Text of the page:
panic! is one of the diverging functions which can crash the current thread, and it prints a given text to the console.

Since panic!() function will crash the current execution of the thread, therefore, it will not return anything.

fn main()
{
	diverge_function();	
}
fn diverge_function() -> ! {
   panic!("This function does not return anything, but crashes the current thread execution");
}

Program Output :

diverging-function-example

Function Pointers

What is a pointer

A pointer is nothing but a variable which stores the memory location of another variable. For example, if we write let a= &d , it means that a is holding the memory address of d.

What is a function pointer

There can be also variable bindings which can point to a function. A function pointer can be declared in this way:

let p: fn(i32) ->i32

Here, is the variable binding, which points to a function, which takes an i32 datatype as its argument and returns a value which is of i32 datatype.

In the below program, we have declared a user-defined function called add_one() which takes an i32 type parameter and has an i32 return type. Inside the main function, we have declared a variable f and assigned it the function add_one().

fn add_one(i: i32) -> i32 {
    i + 1
}
fn main()
{
let f: fn(i32) -> i32 = add_one;
let _f = add_one;
let value = f(5);
println!("{}", value);
}

In the first assignment: let f: fn(i32) -> i32 = add_one; , the assignment is done without type inferencing.

Note : Type inferencing is the feature by which the compiler look at the invocation of each method and corresponding declaration to determine the type of arguments.

And in the second assignment: let _f = add_one; , the assignment is done with type inference.

Now, the variable f will work the same as that of the function add_one() itself. Therefore, we directly pass the value 5 and the returned result is assigned to the variable value.

Program Output :

function-pointer

Function as a Parameter

So far, it is shown how different datatypes- such as integer, characters, strings, etc can be used as parameters inside a function.

Similarly, a function itself can be used as a parameter for a different function. The syntax is as follows:

function_name(variable: &Generic_function -> datatype) -> datatype

Here, f is assigned a generic function called Fn(i32), which is a pure function and holds an i32 type of parameter inside it and returns an i32 datatype. Fn(i32) is assigned to f and is written as a parameter inside the function function() which again itself returns a i32 type of data.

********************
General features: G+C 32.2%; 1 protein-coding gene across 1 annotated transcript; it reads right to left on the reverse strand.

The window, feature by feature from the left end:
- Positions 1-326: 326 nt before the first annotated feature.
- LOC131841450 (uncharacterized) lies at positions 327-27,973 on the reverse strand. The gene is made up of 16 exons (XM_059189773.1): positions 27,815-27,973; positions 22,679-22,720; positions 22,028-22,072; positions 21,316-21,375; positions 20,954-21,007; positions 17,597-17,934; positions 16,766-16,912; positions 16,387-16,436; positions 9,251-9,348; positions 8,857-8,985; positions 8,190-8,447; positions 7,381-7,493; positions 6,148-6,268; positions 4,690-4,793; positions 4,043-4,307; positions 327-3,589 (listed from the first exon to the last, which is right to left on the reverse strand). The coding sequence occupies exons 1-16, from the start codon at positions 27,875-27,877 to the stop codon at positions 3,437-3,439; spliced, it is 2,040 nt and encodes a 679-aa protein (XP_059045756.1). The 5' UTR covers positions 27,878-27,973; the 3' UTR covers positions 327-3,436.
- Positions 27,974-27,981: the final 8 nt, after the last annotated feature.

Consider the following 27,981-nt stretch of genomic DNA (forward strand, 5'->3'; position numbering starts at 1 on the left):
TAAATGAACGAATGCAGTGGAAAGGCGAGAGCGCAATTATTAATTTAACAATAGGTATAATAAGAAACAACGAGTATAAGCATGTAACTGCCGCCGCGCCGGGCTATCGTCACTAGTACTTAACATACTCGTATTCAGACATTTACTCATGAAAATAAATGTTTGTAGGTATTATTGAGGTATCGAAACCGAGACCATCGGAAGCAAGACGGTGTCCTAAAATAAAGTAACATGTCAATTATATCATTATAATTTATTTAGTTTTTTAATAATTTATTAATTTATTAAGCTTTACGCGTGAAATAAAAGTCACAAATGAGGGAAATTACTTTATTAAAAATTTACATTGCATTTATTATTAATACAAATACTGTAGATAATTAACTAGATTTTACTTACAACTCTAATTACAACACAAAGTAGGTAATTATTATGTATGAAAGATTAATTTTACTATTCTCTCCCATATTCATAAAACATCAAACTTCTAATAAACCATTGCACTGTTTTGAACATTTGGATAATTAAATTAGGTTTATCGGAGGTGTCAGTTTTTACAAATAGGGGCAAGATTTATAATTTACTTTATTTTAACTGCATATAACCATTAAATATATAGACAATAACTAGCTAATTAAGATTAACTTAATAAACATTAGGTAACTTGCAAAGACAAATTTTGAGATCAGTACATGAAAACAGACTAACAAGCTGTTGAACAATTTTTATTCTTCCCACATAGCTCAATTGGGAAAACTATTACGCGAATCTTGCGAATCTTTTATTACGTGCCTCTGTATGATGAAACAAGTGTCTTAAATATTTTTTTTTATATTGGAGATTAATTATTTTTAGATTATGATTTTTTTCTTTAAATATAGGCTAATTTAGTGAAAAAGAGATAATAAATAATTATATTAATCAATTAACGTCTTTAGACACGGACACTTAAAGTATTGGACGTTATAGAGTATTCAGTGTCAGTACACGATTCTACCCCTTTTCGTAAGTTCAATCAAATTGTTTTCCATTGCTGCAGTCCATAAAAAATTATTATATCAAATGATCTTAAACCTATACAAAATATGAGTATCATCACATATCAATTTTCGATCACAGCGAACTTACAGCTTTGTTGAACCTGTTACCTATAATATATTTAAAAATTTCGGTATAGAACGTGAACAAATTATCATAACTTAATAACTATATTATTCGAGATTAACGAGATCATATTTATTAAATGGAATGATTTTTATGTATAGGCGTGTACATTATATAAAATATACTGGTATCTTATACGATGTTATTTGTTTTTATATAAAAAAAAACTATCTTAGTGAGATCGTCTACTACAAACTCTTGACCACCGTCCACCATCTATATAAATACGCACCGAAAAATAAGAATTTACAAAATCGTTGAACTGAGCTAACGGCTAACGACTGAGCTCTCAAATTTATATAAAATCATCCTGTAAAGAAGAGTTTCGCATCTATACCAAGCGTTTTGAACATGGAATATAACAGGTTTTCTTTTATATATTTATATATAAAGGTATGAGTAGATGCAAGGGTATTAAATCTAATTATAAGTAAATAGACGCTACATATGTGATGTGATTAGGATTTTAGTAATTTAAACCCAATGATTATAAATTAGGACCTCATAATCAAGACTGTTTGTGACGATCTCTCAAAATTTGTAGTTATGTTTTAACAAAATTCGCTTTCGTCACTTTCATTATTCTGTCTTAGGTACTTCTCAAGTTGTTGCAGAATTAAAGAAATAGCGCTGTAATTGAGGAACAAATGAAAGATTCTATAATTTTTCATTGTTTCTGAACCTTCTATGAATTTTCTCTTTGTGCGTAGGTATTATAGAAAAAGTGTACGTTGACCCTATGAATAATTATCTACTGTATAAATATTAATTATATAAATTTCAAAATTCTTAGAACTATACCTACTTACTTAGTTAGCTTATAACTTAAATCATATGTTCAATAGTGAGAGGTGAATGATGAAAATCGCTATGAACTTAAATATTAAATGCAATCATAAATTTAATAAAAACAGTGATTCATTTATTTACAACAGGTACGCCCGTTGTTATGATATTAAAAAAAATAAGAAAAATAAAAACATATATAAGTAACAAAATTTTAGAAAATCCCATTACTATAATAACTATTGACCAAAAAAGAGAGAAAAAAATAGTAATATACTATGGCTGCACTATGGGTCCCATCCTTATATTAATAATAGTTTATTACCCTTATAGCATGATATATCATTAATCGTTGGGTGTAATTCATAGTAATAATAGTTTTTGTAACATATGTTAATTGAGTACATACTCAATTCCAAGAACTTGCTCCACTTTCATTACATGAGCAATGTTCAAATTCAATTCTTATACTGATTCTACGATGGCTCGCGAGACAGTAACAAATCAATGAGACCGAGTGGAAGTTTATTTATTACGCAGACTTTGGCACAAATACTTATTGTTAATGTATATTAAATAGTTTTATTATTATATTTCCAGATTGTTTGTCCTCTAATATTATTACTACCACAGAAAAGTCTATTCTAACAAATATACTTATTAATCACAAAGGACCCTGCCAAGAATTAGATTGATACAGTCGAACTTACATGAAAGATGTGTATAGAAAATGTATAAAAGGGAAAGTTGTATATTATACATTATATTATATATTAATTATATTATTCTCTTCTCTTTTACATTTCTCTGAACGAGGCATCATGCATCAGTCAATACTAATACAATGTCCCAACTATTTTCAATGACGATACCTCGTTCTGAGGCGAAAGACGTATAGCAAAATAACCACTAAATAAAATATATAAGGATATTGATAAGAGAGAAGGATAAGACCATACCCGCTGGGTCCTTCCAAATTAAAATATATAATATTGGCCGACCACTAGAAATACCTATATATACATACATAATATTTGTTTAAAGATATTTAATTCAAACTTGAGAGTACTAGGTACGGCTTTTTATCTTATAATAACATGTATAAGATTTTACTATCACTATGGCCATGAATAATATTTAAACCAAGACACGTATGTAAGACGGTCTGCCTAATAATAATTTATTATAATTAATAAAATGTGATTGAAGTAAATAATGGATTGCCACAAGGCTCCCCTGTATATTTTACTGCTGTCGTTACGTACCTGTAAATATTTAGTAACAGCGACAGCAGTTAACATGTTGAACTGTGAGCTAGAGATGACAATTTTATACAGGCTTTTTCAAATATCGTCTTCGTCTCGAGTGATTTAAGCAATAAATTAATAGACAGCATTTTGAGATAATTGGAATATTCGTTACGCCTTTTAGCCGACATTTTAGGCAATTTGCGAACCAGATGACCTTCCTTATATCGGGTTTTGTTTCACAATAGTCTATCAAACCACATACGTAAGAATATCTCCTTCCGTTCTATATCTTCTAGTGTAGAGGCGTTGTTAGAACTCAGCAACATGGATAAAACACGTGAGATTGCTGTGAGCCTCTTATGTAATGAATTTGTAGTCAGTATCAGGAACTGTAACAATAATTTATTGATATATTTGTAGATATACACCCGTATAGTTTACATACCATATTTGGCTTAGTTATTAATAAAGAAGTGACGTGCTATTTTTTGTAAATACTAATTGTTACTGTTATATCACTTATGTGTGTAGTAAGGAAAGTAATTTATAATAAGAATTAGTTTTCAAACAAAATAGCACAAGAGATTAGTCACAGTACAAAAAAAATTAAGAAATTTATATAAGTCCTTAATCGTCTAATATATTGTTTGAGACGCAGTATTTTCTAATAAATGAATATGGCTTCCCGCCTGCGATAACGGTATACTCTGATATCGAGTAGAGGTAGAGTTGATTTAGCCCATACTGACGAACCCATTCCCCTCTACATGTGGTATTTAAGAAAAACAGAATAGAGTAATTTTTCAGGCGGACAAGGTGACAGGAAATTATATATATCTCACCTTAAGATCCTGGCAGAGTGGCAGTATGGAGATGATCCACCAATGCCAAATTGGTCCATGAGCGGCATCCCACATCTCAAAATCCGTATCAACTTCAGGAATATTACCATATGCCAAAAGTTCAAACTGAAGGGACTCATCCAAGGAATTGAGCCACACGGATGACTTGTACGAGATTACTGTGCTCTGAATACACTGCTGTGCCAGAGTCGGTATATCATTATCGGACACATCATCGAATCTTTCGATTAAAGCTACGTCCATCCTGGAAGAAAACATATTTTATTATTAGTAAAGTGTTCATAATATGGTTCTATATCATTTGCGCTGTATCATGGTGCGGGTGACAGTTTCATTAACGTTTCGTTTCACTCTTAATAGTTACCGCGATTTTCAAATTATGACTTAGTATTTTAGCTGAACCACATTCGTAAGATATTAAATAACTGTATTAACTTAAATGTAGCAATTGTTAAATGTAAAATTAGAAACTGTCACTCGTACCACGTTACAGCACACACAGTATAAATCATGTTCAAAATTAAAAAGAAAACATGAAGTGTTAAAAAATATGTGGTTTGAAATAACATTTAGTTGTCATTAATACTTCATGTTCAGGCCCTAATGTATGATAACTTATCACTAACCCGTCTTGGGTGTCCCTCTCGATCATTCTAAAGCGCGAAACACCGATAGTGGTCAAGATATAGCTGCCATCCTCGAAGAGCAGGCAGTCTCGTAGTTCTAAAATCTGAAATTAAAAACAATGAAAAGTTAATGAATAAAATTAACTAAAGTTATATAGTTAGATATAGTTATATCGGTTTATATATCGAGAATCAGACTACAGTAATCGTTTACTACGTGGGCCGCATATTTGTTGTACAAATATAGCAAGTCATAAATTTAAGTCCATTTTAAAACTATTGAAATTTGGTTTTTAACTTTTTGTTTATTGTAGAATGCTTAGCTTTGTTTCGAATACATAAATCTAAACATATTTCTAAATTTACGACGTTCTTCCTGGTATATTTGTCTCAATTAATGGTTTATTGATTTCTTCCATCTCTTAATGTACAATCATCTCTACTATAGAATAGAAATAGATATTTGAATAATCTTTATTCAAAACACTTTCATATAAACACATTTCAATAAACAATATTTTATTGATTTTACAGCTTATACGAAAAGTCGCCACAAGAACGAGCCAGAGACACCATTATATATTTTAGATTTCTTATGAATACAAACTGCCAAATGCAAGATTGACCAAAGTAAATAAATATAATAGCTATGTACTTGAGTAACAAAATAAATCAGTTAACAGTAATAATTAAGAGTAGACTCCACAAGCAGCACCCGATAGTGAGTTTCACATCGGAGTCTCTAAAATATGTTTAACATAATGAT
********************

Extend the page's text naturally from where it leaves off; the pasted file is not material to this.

fn my_function(value: i32, f: &Fn(i32) -> i32) -> i32 {
    println!("{}", f(value));
    value
}
fn multiply(value: i32) -> i32 {
    value * value}
fn main() {
    my_function(5, &multiply);
}

In the above program, inside the function my-function(), there are two parameters. One is the value which is an integer type parameter and the other function Fn(i32) is a pure as well as a generic function.

The function multiply() has a parameter value , which is of i32 datatype and returns a value of i32 type.

Now, when the address of the function multiply() is passed as a parameter inside the function my_function() , it takes the data 5 and invokes the function f which in turn uses the function multiply() and produces the return value x*x.

The Output of the Program

function-as-parameter

Common Errors in Rust Functions

When there are variables in a statement and there is no semicolon ; at the end of the line, it creates confusion that, whether it will create an error. But the fact is that adding a semicolon ; in the end of the statement, will itself create an error.

We shall discuss with an example, why this error is created. Let us consider the program below.

fn main() {
    let x = square(5);

    println!("The square of x is: {}", x);
}

fn square(x: i32) -> i32 {
    x*x;
}

Now when the program is compiled below errors are produced by the compiler.

error[E0308]: mismatched types
 --> main.rs:7:22
 fn square(x: i32) -> i32 {
 ------            ^^^ expected i32, found () 
  this function's body doesn't return
   x*x;
 - help: consider removing this semicolon
= note: expected type `i32`
  found type `()`
error: aborting due to previous error
For more information about this error, try `rustc --explain E0308`.

Now let us analyze, why this error occurred and what does this error mean?

Since a semicolon ; is added at the end of the line x*x therefore, now this statement does not return any value. So, it displays that i32 was expected, but the function is returning NULL which is indicated by an empty tuple.

Rust generates an error message consider removing this semicolon. This will help the programmer to some extent to correct the error.